Meet Wisconsin folk sextet Phox

Six-piece American group Phox returned to the UK in August, following the release of their self-titled debut album at the start of this month. The charming record has gained the sextet coverage from a whole host of publications, including the New York Times, as their coverage and fan-base starts to grow. We had a chat with Matt Holmen, who, along with Monica Martin, Jason Krunnfusz, Zach Johnston, Matteo Roberts and Davey Roberts, makes up one sixth of Phox, for a chat about the new album, his musical journey and being a small-town band.

Although mention of Phox may return a few blank stares, the band have found themselves growing in popularity in the UK. They’re touring here later in the year, but stopped by in a whisk of European festival dates to play a couple of venues. Their gig at St Pancras Old Church, in London, sold out completely and iTunes recently chose ‘Kingfisher’, a  soulful folk song from the album, as a free-single of the week.

Due to their downrightly unique sound, it can be somewhat difficult to translate the music into words. The instruments themselves are bright and light, with Monica Martin’s lead vocals melodically tying the instruments together with ease. With such a gifted singer and individual musicians, its no wonder that Phox are gaining success without mainstream music. “We’re a melody first band.” Matt said, pausing a little when asked how to pin Phox down. “We use a lot of different musical idioms but I think at the root of it it’s folk music. I know that’s hard to define these days. People sometimes say we’re techno or chamber folk too.”

Despite creating this wonderful blend of folk, the band members themselves are not so heavily involved with the genre. “Everyone [in the band] has very different tastes – from rap to choral music to soul to indie-rock and some hardcore even. There’s a whole variety.” This versatility has allowed Phox to play festivals and gigs alongside a wide spectrum of artists. Most notably, the group supported Laura Mvula when she popped to the States, as well as The Lumineers last year. “It was Laura’s first time in the US – I think she was coming for Coachella – but we caught her on the East Coast.” explained Matt, “We played in some really nice, attentive rooms. People were definitely there to listen which was so nice! Over here, we got the iTunes Festival slot with The Lumineers last fall. I think that was the biggest show we’ve ever played. It was at a really amazing venue too, the Roundhouse in London!”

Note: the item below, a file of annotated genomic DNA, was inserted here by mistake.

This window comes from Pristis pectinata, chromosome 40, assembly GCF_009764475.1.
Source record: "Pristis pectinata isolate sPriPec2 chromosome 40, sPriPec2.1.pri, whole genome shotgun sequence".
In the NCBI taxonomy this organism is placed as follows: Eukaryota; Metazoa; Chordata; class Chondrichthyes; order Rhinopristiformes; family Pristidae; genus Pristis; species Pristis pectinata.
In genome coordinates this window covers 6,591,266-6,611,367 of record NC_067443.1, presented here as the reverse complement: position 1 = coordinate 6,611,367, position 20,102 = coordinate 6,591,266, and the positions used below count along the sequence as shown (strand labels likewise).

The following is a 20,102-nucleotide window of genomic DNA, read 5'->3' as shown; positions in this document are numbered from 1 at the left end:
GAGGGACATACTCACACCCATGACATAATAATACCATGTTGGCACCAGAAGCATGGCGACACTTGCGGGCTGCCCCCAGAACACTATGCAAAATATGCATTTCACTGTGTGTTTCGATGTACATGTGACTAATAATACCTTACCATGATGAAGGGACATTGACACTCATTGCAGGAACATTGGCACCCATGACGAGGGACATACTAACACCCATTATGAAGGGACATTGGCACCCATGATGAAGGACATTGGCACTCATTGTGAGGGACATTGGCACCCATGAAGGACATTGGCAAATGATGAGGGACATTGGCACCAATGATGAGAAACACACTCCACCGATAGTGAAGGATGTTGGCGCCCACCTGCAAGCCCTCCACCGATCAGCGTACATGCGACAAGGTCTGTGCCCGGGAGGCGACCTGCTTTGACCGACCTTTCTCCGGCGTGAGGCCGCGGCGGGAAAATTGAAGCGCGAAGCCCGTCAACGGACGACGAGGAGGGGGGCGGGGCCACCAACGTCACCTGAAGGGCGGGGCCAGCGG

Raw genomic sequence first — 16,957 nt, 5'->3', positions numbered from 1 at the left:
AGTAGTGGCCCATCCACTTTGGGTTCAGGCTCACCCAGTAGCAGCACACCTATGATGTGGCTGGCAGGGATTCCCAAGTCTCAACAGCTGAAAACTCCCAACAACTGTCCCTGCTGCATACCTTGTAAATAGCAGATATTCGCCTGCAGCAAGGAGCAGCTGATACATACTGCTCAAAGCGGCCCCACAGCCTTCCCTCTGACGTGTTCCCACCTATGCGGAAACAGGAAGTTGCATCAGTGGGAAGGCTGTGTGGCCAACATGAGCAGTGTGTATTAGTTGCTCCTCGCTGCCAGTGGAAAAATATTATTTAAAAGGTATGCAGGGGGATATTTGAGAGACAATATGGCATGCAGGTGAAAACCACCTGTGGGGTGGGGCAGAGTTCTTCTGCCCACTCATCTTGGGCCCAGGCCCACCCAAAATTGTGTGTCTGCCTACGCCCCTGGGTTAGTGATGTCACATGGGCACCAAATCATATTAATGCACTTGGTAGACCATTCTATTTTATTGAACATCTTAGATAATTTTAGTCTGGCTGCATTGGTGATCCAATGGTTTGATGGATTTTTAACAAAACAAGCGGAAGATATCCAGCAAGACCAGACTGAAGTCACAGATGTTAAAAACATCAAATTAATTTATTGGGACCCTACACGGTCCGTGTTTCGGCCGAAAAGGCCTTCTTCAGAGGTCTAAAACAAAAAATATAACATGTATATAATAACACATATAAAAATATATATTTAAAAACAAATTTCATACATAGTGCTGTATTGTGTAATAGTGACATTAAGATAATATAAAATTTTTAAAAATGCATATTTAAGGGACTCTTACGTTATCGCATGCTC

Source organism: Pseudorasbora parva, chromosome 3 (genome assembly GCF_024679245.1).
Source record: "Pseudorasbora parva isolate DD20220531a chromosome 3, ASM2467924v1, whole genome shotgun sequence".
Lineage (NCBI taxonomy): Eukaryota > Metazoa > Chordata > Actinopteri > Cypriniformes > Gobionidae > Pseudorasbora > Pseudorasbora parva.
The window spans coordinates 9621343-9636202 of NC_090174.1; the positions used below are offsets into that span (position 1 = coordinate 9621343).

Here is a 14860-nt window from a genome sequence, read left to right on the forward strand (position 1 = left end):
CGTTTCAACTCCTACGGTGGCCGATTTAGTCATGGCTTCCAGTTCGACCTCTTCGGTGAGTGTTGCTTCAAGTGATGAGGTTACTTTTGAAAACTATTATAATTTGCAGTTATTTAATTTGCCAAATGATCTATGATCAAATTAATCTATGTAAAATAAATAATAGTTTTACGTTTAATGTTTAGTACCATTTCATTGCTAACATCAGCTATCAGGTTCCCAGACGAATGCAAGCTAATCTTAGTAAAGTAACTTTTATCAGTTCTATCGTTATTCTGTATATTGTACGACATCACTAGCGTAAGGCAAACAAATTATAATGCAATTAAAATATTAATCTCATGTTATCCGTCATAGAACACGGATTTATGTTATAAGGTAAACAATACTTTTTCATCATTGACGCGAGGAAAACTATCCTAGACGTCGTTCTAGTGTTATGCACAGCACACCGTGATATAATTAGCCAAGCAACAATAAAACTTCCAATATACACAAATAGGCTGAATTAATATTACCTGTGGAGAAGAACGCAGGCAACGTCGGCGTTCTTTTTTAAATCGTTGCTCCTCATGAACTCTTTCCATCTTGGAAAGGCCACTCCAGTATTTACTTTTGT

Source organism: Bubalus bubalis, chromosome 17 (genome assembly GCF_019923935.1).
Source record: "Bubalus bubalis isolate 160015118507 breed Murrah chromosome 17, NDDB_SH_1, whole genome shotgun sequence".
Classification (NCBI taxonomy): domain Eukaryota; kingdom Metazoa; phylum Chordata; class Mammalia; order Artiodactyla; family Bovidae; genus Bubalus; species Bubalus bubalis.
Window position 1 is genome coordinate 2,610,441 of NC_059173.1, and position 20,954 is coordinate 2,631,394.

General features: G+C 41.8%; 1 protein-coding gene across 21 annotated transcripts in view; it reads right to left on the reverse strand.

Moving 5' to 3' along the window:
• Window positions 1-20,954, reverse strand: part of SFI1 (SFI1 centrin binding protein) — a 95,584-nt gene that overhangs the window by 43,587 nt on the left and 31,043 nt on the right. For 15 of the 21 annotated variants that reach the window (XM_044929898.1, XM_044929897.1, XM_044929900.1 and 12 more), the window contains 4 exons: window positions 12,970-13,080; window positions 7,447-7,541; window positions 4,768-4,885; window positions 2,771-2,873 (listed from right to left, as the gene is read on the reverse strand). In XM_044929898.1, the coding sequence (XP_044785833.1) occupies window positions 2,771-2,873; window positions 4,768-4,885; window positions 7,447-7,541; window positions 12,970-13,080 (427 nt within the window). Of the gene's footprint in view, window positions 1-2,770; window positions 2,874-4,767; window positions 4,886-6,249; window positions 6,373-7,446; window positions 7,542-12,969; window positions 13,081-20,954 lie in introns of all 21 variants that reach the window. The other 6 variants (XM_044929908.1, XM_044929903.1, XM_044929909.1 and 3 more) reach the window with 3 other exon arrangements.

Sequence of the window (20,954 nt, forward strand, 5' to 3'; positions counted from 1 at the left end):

Playing to crowds across the pond was never on the Wisconsin band’s radar. High school friends who went their separate ways following graduation, they all found themselves return to their town of Barbaroo, where Phox was born. “We’re all from the same small town,” Matt put it simply, “so it’s really challenging to not make music. We all played in different groups for a while, but really we all just ended up in the same place at the same time. Music was a thing we could do together, as it was for the majority of our friend group, so it was just a way to hang out. Then we had other friends in Madison [Wisconsin, where Phox settled] who encouraged us to play more shows and get out and do more.” The band actually got a house together too, as they were starting to pick up the pace with their music. But, how does living in such close proximity affect the group? “It just connects everything else, I guess.” mused Matt, “We had an idea of how to work together in other ways. There’s a shorthand when communicating about music because there’s a lot of crossover in how we communicate with each other about personal things, like doing the dishes.”